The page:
Instead, they called on the community to come join them, which they did. People packed into the house and on the roof, including the Palestinian Prime Minister Ismael Hanieh. Knowing that death was quite likely around the corner, the people stood their ground. This time, the IDF backed down, and left the house intact.
It’s in moments like these, and in the faces of people like Saed Abu-Hijleh, that you can get a glimpse of the dignity that pervades the spirit of the Palestinian people. As with the women outside the mosque in Beit Hanoun, as with the boys and girls defiantly returning to school day after day, as with those trying simply to live in their houses, the Palestinian people are increasingly faced with the reality that they have only two real choices. To stand their ground one way or to stand their ground another. To die the death of a martyr or to live the life of a hero.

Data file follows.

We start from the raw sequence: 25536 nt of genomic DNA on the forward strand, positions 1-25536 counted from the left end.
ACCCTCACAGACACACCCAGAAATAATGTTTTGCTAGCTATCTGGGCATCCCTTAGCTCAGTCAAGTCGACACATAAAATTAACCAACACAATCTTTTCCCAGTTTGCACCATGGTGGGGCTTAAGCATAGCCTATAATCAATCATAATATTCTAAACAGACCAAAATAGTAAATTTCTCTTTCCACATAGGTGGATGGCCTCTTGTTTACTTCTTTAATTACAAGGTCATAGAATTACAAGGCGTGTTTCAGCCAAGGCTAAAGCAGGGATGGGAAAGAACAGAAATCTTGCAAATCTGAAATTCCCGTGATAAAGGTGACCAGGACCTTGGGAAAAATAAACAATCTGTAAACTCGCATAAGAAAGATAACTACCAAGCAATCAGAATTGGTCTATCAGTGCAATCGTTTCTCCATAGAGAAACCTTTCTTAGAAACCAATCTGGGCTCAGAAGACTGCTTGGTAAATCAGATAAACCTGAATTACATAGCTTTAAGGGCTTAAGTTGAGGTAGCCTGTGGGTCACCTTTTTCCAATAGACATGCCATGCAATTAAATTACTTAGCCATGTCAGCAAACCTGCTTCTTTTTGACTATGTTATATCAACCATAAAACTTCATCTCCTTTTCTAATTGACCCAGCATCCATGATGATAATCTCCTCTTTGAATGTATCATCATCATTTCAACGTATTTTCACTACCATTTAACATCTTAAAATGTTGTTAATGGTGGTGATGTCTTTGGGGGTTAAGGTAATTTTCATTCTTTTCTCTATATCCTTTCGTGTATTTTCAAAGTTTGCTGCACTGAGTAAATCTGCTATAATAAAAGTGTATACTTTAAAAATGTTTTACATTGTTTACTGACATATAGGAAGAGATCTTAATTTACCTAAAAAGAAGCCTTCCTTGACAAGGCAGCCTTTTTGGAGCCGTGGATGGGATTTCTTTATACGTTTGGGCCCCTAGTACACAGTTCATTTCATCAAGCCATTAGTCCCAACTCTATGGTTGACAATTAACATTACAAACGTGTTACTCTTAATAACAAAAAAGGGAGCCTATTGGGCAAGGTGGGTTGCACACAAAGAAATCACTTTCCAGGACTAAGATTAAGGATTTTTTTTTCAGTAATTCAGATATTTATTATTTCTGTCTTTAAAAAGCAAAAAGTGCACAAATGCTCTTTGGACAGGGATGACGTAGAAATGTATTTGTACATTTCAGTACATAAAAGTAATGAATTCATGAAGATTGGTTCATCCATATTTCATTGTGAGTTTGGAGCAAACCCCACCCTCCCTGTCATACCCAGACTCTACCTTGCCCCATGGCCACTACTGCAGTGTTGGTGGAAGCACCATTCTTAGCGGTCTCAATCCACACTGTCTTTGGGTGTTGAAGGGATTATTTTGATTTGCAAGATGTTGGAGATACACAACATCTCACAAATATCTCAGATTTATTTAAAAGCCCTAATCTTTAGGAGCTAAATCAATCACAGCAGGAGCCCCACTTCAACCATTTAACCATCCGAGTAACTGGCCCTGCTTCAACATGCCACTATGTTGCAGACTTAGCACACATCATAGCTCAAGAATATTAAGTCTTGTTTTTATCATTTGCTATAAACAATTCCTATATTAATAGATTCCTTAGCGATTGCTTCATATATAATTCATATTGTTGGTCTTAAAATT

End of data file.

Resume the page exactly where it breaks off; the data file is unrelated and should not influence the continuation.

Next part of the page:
Before I got to Palestine I was having dinner in Beirut with an older, well-respected Lebanese man who worked for the UN there. I asked him what he thought of Israel. His was a long-term, philosophical outlook, I suppose. “The Moors occupied Spain for 800 years, but eventually they were kicked out, because they didn’t belong there,” he said. “The Romans occupied Jerusalem for 700 years, but they were eventually kicked out, because they didn’t belong there. Israel has been a state for only 50 years.”
Whether it takes eight years or 800 years to end the Israeli occupation of Palestine, there will surely be many more martyrs like Saed’s mother. And just as surely, as long as there are Palestinians left alive, there will be many like Saed -- refusing to leave, standing up, there in what remains of Nablus when the occupation is finally defeated.
David Rovics is a singer-songwriter who tours regularly around North America, Europe and occasionally elsewhere. His website is www.davidrovics.com.